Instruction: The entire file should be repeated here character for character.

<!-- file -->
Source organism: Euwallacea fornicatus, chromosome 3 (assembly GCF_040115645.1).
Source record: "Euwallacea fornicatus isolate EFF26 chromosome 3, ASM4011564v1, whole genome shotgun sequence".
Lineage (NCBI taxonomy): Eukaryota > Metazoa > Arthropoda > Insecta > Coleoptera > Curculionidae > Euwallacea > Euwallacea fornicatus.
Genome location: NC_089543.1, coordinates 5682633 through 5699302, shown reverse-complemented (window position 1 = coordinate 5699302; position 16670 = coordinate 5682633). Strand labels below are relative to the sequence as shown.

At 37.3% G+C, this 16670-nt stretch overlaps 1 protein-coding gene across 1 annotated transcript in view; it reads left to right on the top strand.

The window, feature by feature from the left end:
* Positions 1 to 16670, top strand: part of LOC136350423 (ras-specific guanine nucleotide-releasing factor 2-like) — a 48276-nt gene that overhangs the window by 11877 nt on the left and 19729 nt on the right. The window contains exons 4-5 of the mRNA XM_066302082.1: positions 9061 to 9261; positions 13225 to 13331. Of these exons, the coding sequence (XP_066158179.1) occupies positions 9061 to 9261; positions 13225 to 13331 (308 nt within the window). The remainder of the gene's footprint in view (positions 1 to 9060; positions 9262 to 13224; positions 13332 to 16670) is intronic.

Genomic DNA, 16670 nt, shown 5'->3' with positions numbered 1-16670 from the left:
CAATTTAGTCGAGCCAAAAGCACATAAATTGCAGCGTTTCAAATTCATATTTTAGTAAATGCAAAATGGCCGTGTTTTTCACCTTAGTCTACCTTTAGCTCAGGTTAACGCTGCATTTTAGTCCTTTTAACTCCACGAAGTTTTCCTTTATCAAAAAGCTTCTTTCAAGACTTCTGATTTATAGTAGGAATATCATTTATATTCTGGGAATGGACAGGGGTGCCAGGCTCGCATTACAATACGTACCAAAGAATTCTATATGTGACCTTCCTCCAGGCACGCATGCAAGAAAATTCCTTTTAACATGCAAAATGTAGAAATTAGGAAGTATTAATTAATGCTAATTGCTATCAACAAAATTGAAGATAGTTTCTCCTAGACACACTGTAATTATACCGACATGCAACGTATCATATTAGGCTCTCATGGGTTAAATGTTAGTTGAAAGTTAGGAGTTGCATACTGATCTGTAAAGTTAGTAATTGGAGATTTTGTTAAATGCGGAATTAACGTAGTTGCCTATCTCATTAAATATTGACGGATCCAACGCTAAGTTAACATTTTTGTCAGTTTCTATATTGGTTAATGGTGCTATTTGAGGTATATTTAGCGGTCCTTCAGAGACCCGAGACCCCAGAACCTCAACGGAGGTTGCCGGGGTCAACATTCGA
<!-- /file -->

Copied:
Source organism: Euwallacea fornicatus, chromosome 3 (assembly GCF_040115645.1).
Source record: "Euwallacea fornicatus isolate EFF26 chromosome 3, ASM4011564v1, whole genome shotgun sequence".
Lineage (NCBI taxonomy): Eukaryota > Metazoa > Arthropoda > Insecta > Coleoptera > Curculionidae > Euwallacea > Euwallacea fornicatus.
Genome location: NC_089543.1, coordinates 5682633 through 5699302, shown reverse-complemented (window position 1 = coordinate 5699302; position 16670 = coordinate 5682633). Strand labels below are relative to the sequence as shown.

At 37.3% G+C, this 16670-nt stretch overlaps 1 protein-coding gene across 1 annotated transcript in view; it reads left to right on the top strand.

The window, feature by feature from the left end:
* Positions 1 to 16670, top strand: part of LOC136350423 (ras-specific guanine nucleotide-releasing factor 2-like) — a 48276-nt gene that overhangs the window by 11877 nt on the left and 19729 nt on the right. The window contains exons 4-5 of the mRNA XM_066302082.1: positions 9061 to 9261; positions 13225 to 13331. Of these exons, the coding sequence (XP_066158179.1) occupies positions 9061 to 9261; positions 13225 to 13331 (308 nt within the window). The remainder of the gene's footprint in view (positions 1 to 9060; positions 9262 to 13224; positions 13332 to 16670) is intronic.

Genomic DNA, 16670 nt, shown 5'->3' with positions numbered 1-16670 from the left:
CAATTTAGTCGAGCCAAAAGCACATAAATTGCAGCGTTTCAAATTCATATTTTAGTAAATGCAAAATGGCCGTGTTTTTCACCTTAGTCTACCTTTAGCTCAGGTTAACGCTGCATTTTAGTCCTTTTAACTCCACGAAGTTTTCCTTTATCAAAAAGCTTCTTTCAAGACTTCTGATTTATAGTAGGAATATCATTTATATTCTGGGAATGGACAGGGGTGCCAGGCTCGCATTACAATACGTACCAAAGAATTCTATATGTGACCTTCCTCCAGGCACGCATGCAAGAAAATTCCTTTTAACATGCAAAATGTAGAAATTAGGAAGTATTAATTAATGCTAATTGCTATCAACAAAATTGAAGATAGTTTCTCCTAGACACACTGTAATTATACCGACATGCAACGTATCATATTAGGCTCTCATGGGTTAAATGTTAGTTGAAAGTTAGGAGTTGCATACTGATCTGTAAAGTTAGTAATTGGAGATTTTGTTAAATGCGGAATTAACGTAGTTGCCTATCTCATTAAATATTGACGGATCCAACGCTAAGTTAACATTTTTGTCAGTTTCTATATTGGTTAATGGTGCTATTTGAGGTATATTTAGCGGTCCTTCAGAGACCCGAGACCCCAGAACCTCAACGGAGGTTGCCGGGGTCAACATTCGA